If there was ever a time to treat yourself (or your friends or your kids) it would be the remaining weeks of 2020. It’s been a rough year, and who doesn’t want a little pick-me-up? But as the days get shorter and your budgeting resolve starts to slip, it can be incredibly difficult to control the impulses we humans have to buy more stuff. We know it takes willpower to avoid overspending. (Trust us, we know.) But how do we keep our budget intact while COVID-19 keeps us at home with our phones and laptops serving us a constant stream of ads for adorable products and great deals we know our family members would just love?
To succeed at curbing spending during the most wonderful time of the year, you’ll need patience, a little creativity and open lines of communication with your closest friends and family, explains money-saving expert Andrea Woroch.
Discuss gift expectations early
No one wants to be a Grinch, Woroch says, but the reality is many of us are on a tight budget because of the pandemic and economic uncertainty. “Take a moment to discuss gift expectations with family and friends early before everyone starts shopping,” she says. “Perhaps you decide to only give gifts to children or set up a Secret Santa exchange so everyone only has to buy one gift.”
Create a separate holiday budget
Once you have a good idea of who’s on your list, and before you buy another strand of twinkle lights, close your laptop and grab a pen. Now write down every person’s name on a separate line along with a specific dollar amount you can spend on that person. Making a separate holiday budget is a must if you plan to keep spending in check, says Beverly Harzog, U.S. News & World Report’s credit card expert and consumer finance analyst.
If you already started buying gifts, stop where you are, Harzog says. Next, set the budget and write down the total amount you can spend without going into debt. To stay on track, use an app such as Santa’s Bag. Here’s the really important part: When you spend all the money you have set aside, you have to stop buying gifts. Your future self will thank you.
Rack up cash rewards faster
There are some other ways to increase your cash flow quickly. One is to stash away credit card rewards from now until late December to pay off holiday purchases. Another is to sign up for free cash. Many financial organizations are offering cash bonuses to new customers, Woroch says. For instance, the Chase Freedom card offers $200 back when you spend $500 in the first 3 months and HSBC offers $200 for opening a new checking account. That’s enough cash to cover gifts.
Or, you can double up on cash back earnings by using a free rebate app like Fetch Rewards which rewards you with free gift cards from retailers such as Target and Amazon for taking photos of grocery and store receipts. Save these gift cards for stocking stuffers or use them to offset other holiday purchases.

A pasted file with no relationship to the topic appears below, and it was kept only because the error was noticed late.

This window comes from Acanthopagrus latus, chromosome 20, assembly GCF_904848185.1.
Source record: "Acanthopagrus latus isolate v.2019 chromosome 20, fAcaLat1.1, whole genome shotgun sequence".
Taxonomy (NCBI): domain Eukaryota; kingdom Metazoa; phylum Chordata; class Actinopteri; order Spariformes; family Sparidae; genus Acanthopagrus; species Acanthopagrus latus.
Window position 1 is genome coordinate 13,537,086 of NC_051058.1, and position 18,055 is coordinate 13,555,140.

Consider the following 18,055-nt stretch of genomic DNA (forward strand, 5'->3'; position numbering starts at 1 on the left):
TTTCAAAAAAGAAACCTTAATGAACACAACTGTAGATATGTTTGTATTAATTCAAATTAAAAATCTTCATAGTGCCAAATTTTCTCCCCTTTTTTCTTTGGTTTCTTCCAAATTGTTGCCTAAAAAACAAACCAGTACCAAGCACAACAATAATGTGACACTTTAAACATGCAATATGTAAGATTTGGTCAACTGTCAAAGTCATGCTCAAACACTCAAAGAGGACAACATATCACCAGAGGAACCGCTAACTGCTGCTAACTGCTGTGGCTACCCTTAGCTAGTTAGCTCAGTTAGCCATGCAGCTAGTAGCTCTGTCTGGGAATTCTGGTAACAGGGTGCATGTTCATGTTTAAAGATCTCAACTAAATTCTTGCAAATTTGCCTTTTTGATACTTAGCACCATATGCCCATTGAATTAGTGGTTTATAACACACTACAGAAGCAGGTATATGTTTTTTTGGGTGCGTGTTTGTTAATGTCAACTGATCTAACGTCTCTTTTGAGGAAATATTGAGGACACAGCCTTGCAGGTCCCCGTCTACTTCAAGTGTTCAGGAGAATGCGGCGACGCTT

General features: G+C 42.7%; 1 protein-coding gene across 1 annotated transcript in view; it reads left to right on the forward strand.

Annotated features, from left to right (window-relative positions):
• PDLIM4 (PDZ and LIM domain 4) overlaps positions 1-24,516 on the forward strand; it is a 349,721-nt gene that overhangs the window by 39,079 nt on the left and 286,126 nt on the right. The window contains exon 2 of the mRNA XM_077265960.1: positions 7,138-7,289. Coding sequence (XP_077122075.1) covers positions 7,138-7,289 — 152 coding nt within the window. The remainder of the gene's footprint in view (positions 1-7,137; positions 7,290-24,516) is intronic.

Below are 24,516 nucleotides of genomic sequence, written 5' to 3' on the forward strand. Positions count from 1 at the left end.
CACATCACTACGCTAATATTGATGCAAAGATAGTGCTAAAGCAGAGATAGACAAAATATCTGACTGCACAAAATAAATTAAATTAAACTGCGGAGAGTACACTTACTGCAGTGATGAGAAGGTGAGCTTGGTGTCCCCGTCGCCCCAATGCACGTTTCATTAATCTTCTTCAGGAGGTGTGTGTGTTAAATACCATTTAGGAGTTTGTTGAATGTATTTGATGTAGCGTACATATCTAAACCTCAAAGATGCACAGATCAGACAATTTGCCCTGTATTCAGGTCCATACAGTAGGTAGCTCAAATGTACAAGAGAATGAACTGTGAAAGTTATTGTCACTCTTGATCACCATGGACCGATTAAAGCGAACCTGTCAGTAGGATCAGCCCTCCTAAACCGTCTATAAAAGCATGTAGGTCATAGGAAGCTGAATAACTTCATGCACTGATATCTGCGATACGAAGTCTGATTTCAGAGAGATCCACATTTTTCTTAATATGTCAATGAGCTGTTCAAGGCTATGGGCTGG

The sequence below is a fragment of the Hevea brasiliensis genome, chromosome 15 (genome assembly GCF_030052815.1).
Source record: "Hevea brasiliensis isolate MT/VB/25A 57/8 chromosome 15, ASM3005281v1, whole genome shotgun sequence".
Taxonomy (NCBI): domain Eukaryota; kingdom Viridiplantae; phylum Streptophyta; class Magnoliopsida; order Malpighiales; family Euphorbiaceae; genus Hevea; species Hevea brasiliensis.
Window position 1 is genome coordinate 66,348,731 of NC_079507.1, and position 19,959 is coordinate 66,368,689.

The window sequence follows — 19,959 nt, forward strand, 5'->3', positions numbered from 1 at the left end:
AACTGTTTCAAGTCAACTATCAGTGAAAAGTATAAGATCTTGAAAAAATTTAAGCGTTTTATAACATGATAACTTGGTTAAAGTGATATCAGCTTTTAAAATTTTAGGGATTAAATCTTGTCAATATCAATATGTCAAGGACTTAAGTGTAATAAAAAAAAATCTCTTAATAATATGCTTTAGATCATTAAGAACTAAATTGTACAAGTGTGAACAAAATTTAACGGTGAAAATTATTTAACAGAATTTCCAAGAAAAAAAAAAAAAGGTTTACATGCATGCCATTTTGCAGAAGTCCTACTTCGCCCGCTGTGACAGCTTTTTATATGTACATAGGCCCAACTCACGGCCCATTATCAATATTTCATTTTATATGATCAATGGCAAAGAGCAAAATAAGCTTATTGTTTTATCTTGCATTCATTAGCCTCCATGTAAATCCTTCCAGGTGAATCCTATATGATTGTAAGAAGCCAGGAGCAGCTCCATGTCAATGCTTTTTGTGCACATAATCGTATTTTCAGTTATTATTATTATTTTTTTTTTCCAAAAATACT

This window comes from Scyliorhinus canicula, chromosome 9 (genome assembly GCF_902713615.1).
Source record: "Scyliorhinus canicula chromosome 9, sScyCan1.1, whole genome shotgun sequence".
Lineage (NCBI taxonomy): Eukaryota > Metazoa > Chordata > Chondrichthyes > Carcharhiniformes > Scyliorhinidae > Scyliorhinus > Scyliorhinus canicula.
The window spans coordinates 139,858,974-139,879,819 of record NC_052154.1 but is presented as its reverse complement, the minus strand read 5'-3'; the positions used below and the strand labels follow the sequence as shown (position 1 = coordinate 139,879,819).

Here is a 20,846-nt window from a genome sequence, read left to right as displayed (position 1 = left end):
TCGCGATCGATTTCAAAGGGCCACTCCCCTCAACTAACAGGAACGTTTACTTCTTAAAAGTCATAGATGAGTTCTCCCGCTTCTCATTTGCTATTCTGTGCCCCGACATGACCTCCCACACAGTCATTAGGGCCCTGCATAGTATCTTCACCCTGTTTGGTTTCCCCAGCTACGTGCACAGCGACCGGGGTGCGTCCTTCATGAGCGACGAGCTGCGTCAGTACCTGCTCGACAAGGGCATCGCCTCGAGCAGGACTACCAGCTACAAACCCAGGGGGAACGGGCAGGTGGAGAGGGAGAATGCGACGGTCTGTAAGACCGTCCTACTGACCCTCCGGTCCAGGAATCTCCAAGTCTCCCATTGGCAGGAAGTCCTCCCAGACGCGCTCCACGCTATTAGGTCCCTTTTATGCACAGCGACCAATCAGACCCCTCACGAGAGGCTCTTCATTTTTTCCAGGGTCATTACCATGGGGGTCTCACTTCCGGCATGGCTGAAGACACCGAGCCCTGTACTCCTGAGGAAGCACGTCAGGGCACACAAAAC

Uncover easy ways to make money from home
Cashing in on your clutter offers a double reward. You make your home more peaceful while earning a side income. Just make sure you maximize each sale by finding the right place to post your items, Woroch says. For example, sell women’s clothing at sites like Poshmark or Tradesy, offload furniture and home goods through local marketplaces such as OfferUp or Facebook Marketplace, get money back on your gently-used wedding dress via StillWhite.com. Get paid for an old smartphone through Decluttr.
If you have time for a side gig, you can earn up to $1,000 a month pet sitting through sites such as Rover.com or by teaching music lessons via LessonFace.com. Woroch suggests tucking away the extra cash in a separate account to use toward holiday purchases.
Trim non-essential spending for a few months
To free up extra money in your budget, find two recurring non-essential expenses you can temporarily put on hold such as a subscription box, salon services or even a video streaming service. Instead, try streaming videos for free through your local library’s digital platform.
Count your blessings at bedtime
It may seem simple, but reminding yourself there’s always something to be grateful for is a good way to boost your mood at night, when you might otherwise be tempted to make online purchases, says Maggie Baker, Ph.D., a psychologist, financial therapist and author. Writing out an actual list of things you are grateful for, especially right before bed, can be extremely satisfying. People make purchases because it gives them a little lift, she says, so practicing gratitude in a deliberate way can help enhance and amplify other positive aspects in your life.
MORE SMART HOLIDAY SPENDING TIPS FROM HERMONEY:
- Create an effective holiday budget — start early, be cutthroat.
- Incorporate these six painless ways to save money on gifts.
- Clear your head and master your holiday spending with these mind-over-money tips from behavioral economist Dan Ariely.
JOIN US: How are you handling the pressures of holiday spending? Join us in the private HerMoney Facebook group and share your money saving tips — and pick up a few new ones!